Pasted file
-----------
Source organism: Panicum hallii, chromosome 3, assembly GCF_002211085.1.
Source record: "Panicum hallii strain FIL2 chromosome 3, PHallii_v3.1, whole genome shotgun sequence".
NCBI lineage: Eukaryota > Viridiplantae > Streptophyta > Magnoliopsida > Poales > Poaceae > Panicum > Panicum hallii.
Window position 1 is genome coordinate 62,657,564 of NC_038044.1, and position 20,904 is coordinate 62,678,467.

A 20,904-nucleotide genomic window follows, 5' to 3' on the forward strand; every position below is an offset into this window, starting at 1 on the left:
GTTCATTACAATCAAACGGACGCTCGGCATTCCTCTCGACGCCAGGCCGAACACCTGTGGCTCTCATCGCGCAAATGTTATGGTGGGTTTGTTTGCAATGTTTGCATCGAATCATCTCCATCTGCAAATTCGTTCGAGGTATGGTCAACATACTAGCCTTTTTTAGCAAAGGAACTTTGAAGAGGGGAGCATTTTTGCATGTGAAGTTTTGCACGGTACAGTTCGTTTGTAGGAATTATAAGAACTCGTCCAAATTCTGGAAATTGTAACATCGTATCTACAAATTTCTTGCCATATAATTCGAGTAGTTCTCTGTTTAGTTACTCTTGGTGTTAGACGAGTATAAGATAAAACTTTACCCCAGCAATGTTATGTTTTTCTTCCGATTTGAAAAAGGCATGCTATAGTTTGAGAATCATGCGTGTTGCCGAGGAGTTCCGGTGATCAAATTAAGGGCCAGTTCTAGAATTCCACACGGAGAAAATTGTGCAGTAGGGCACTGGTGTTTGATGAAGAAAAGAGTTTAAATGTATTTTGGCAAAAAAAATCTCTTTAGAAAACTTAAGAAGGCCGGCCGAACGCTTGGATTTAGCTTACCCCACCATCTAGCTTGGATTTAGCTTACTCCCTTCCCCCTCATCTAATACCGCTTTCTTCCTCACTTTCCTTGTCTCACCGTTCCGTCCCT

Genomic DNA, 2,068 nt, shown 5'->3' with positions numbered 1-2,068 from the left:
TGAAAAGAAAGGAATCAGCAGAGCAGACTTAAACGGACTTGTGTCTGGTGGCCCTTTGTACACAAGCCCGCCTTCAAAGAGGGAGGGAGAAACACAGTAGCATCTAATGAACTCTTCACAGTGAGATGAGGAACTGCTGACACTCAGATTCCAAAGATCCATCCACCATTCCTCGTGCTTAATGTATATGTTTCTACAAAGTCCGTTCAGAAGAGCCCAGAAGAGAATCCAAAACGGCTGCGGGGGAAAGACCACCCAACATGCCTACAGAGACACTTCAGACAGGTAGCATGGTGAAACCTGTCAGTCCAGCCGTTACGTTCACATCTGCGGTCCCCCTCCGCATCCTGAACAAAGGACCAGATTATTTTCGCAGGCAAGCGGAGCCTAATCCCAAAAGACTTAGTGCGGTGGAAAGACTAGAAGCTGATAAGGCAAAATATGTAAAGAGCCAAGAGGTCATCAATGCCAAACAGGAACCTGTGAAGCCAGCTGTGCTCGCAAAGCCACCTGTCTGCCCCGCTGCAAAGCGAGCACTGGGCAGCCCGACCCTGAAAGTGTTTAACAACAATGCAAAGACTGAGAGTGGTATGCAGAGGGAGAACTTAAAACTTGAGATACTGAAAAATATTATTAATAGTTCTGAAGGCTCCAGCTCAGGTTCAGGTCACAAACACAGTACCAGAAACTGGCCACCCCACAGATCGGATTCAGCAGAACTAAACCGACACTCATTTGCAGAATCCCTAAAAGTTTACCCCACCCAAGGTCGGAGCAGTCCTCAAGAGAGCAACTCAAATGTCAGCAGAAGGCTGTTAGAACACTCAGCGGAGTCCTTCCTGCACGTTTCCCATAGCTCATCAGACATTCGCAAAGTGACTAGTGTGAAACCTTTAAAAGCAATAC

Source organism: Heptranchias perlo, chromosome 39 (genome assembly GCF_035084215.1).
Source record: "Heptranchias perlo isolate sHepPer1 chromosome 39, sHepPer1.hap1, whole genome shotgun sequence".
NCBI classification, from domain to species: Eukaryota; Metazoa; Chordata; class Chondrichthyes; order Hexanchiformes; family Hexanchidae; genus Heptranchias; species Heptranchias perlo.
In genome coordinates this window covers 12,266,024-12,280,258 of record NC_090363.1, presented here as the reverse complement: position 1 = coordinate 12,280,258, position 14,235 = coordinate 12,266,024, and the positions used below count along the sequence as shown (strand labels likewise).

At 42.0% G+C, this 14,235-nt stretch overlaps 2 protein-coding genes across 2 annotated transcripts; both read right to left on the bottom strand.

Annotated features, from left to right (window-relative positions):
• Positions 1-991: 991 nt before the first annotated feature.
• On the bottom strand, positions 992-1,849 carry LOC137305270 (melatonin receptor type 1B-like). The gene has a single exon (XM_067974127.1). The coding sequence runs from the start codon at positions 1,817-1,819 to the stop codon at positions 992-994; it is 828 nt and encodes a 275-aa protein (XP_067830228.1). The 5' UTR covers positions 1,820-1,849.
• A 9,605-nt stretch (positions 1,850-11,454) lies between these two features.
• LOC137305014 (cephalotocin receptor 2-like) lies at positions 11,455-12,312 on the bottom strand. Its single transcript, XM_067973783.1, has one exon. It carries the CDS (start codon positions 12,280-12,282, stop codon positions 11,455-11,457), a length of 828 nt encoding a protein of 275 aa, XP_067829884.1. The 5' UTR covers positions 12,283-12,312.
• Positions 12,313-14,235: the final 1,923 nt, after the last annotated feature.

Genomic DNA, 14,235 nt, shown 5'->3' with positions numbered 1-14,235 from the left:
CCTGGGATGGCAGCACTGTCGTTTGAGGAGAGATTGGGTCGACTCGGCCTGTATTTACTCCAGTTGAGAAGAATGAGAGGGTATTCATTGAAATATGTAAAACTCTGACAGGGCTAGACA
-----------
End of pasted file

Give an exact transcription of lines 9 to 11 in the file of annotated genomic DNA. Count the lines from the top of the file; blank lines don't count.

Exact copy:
Source organism: Heptranchias perlo, chromosome 39 (genome assembly GCF_035084215.1).
Source record: "Heptranchias perlo isolate sHepPer1 chromosome 39, sHepPer1.hap1, whole genome shotgun sequence".
NCBI classification, from domain to species: Eukaryota; Metazoa; Chordata; class Chondrichthyes; order Hexanchiformes; family Hexanchidae; genus Heptranchias; species Heptranchias perlo.